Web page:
Hazard ratio

95% Confidence interval

0.87 0.90

0.52–1.44 0.55–1.47



0.92 1.32 1.39

0.59–1.44 0.66–2.69 0.66–2.92

a Provider coverage refers to the proportion of appointments covered by various types of physicians (staff, fellows, residents) and nurse practitioners. b Regression analysis indicated that age is a significant predictor of return. There is a 4% increase in the odds of returning the cards with each additional year of age.

control firms and were motivated to do so to comply with VA guidelines for colorectal cancer screening. Primary providers in the treatment firm had the option of countermanding LPN orders they deemed inappropriate. The broad implication of this study’s findings is that delegation, supported by use of decision-support algorithms, can dramatically increase the rate at which a preventive service is offered to patients without decrement in the rate at which the patient returns the FOBT samples. The finding that primary providers placed a larger percentage of orders for ineligible patients should be considered in the light of the following facts. First, while the support staff had lists that specified eligible patients, the providers did not. During the appointment the providers could have looked up information about prior FOBTs on a computer, but they did not have access to computerized information regarding prior endoscopic procedures. They did have access to the charts that had endoscopy reports, and the patients could answer questions for them. Further, providers may have ordered FOBTs for reasons other than screening. The major limitations of this study include the following: use of a firm system for a randomized controlled trial, contamination, and the possibility of changes other than the intervention in the treatment teams. While this study design is not a true randomized controlled trial, it is similar to what Campbell and Stanley [26] termed a “quasi-experimental design.” Even though the two arms of the study are not randomized, team randomization produced very similar groups of patients. Cebul [22] provides a rationale for the use of firm systems as a means of evaluating medical interventions. Firm randomization is considered a viable


alternative to true randomization if the following conditions exist: (a) preintervention firm equivalence on all important parameters, (b) truly random selection of the treatment and control groups, (c) an assurance that a “steady state” exists, and (d) control for cross-team contamination. Curley et al. [27] demonstrate the use of a firm system for a randomized controlled trial. Firm equivalence is important in ensuring that differences in ordering and returning attributed to the intervention could not be attributed to characteristics of the firms that are unequally distributed. The treatment and control teams were found to be comparable in ordering and returning for a period of time equal to the study period 1 year prior to the study. In addition, patients seen by the teams were found to be comparable in terms of numerous other variables (demographic, health status, health care utilization, and satisfaction with health care). The fact that the relationship between ordering and the intervention was diminished only slightly even when differences between firms in number of diagnoses was taken into account is interesting since the treatment patients had more diagnoses than the control patients and number of diagnoses was a significant predictor of ordering. Others who have studied this relationship have found that a compromised health state is a barrier for ordering [14,28,29]. We are unable to provide an explanation for this finding at this time. The fact that four teams are located in two adjacent hallways could have led to contamination, with all or some of the components of the intervention being implemented in the control team as well as the treatment team. Since the study established a fourfold difference by treatment assignment, it seems unlikely that contamination is a major limitation, since, if it had been present, it would have served to diminish differences associated with the intervention. The findings may be attributed to some change, other than the intervention, that occurred during study period. However, we are unaware of any change that may have uniquely affected the treatment teams. The generalizability of this study is limited in several ways. Two limitations are as follows (a) the use of only one site and (b) the possibility of replicating the study elsewhere. Replication of the intervention would depend on the feasibility of assigning this responsibility to LPNs and on their ability to provide preventive services on the basis of standing orders. The fact that the treatment LPNs provided all four preventive services at higher frequency than the control LPNs may indicate that the basic relationship between ordering and delegation was subject to effect modification based on the individual LPN’s willingness to implement standing orders. Subsequent testing of this type of intervention should implement a study designed to measure such a variable.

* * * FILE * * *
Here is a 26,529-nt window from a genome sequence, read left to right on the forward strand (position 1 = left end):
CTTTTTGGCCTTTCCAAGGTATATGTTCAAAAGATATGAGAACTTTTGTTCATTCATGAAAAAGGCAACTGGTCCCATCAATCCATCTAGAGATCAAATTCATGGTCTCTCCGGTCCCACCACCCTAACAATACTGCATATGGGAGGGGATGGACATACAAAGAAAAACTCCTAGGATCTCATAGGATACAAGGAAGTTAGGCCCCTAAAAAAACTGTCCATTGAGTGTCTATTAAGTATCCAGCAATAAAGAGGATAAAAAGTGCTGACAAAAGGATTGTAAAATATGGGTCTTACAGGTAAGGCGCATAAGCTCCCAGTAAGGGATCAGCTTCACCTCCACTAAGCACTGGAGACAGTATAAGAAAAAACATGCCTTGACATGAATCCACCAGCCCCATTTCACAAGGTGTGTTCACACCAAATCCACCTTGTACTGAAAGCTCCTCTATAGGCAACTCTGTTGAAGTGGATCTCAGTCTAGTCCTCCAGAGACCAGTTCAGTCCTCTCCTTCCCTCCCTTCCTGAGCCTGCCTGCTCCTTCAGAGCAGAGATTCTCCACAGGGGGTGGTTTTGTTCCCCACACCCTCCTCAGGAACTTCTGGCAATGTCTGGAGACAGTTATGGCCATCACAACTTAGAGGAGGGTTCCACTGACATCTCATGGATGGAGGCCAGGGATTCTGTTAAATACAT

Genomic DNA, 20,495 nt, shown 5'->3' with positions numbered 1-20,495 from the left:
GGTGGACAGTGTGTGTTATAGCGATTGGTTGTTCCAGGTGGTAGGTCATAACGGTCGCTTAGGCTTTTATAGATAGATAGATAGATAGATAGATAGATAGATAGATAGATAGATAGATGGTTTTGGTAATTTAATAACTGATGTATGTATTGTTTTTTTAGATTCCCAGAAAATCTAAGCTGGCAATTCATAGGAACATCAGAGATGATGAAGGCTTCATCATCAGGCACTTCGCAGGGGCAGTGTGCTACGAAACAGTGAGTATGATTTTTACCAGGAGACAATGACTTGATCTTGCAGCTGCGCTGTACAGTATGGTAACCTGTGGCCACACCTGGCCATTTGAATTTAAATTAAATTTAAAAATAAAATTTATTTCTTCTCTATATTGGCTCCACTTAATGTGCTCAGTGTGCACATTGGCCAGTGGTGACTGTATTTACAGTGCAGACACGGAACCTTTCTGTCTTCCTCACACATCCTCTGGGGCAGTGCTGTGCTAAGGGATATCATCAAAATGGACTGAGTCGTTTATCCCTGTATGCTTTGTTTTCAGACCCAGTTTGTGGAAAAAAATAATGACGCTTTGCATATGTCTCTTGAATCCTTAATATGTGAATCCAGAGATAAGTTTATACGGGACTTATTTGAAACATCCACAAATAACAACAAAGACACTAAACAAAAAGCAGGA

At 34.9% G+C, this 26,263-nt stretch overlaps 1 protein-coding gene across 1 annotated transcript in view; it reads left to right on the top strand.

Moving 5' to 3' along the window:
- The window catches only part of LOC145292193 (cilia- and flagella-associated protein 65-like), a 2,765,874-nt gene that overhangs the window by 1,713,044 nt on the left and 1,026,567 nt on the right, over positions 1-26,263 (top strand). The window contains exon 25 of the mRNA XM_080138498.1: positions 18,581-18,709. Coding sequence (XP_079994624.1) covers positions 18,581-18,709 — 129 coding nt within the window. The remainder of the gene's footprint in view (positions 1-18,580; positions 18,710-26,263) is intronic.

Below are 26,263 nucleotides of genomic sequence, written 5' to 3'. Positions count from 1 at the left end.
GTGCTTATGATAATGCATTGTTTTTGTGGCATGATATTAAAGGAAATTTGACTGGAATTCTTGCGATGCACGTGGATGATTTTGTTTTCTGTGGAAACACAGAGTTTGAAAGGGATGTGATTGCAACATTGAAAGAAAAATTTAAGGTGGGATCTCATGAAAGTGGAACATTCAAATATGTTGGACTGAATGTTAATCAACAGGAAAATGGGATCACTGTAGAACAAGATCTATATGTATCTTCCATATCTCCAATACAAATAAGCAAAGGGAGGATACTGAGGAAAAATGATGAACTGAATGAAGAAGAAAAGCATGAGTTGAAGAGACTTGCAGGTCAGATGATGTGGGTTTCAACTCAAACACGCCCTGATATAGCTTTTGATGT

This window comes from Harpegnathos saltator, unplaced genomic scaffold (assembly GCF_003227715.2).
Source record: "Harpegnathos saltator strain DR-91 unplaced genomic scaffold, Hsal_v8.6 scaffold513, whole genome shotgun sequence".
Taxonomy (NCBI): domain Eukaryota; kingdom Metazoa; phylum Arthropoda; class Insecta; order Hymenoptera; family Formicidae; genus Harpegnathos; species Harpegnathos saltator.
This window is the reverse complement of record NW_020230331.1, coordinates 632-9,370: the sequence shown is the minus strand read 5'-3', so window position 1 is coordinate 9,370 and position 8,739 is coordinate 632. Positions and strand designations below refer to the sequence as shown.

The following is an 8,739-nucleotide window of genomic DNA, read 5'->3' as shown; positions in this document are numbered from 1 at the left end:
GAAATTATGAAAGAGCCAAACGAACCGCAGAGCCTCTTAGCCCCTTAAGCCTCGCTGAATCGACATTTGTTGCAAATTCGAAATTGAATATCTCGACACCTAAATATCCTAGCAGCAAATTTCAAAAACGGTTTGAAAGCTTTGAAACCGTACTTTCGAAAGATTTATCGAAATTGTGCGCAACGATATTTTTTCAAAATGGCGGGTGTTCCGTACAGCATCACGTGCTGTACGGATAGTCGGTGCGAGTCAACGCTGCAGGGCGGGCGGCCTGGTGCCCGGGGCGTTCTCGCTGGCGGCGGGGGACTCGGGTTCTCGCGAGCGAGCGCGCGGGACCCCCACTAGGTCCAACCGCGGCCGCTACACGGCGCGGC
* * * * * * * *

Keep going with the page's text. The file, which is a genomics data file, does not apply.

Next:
Furthermore, other sites may not have computerized patient records necessary to generate the eligibility lists. Finally, replication of the findings could be affected by a variety of barriers to the intervention. Barriers identified on the basis of observation and interviews at the study site involved both the desk clerks and the LPNs. Occasionally the desk clerks did not identify patients as study patients and did not have enough time to dispense the kit as the patient checked out. Barriers involving the LPNs included the following: insufficient time for presenting the triage package, incomplete acquisition and/or processing of information regarding eligibility for the FOBT, infrequent disclosure of ramifications of positive FOBT findings, and periodic lack of communication with the providers regarding intent to order. Additional research is needed to confirm and enhance these results. Subsequent studies of this intervention should place more emphasis on improving the validity of the “eligibility” classification and on the patient’s right to refuse the test. During the times LPNs were observed interacting with patients, the LPNs rarely offered a clear opportunity for the patient to refuse the test. While giving more opportunity to refuse the test is likely to reduce the order rate, it is consistent with the recognition that good return rates are associated with the patient’s having made a commitment to participate in the recommended preventive behavior [25]. Naturally, the generalizability could be improved if similar findings were replicated in other VA centers as well as non-VA primary care clinics. Finally, subsequent studies should be conducted over a long enough period of time so that it is worthwhile following up on the disposition of those with positive findings. Based on the distribution of patients in this project, that would mean processing approximately 1,700 patients in the treatment firm, which could take 4.5 to 5 months. The VA’s goal is to have 50% adherence for fecal occult blood testing by fiscal year 2000 [11]. This intervention increased the general internal medicine clinic’s rate to 72% for eligible patients, indicating that it has the potential to enable this center to surpass this goal. ACKNOWLEDGMENTS Special mention goes to the four licensed practical nurses and four desk clerks who made the study possible. They are, in alphabetical order: Jo Bodurian, Terry Cummings, Veronica Falter, Betty Johnson, Mary Ann Murphy, Aveleen Quenga, Barbara Tague, and Carldine VanAllen. REFERENCES 1. American Cancer Society. Cancer facts and figures, 1999 Atlanta, GA: American Cancer Society, 1999. 2. U.S. Department of Veterans Affairs. Survey of medical system users: final report. Washington, DC: Department of Veterans Affairs, Assistant Secretary for Finance and Planning, Office of Planning Management and Analysis, 1990. [OPMA-M-043-90-2]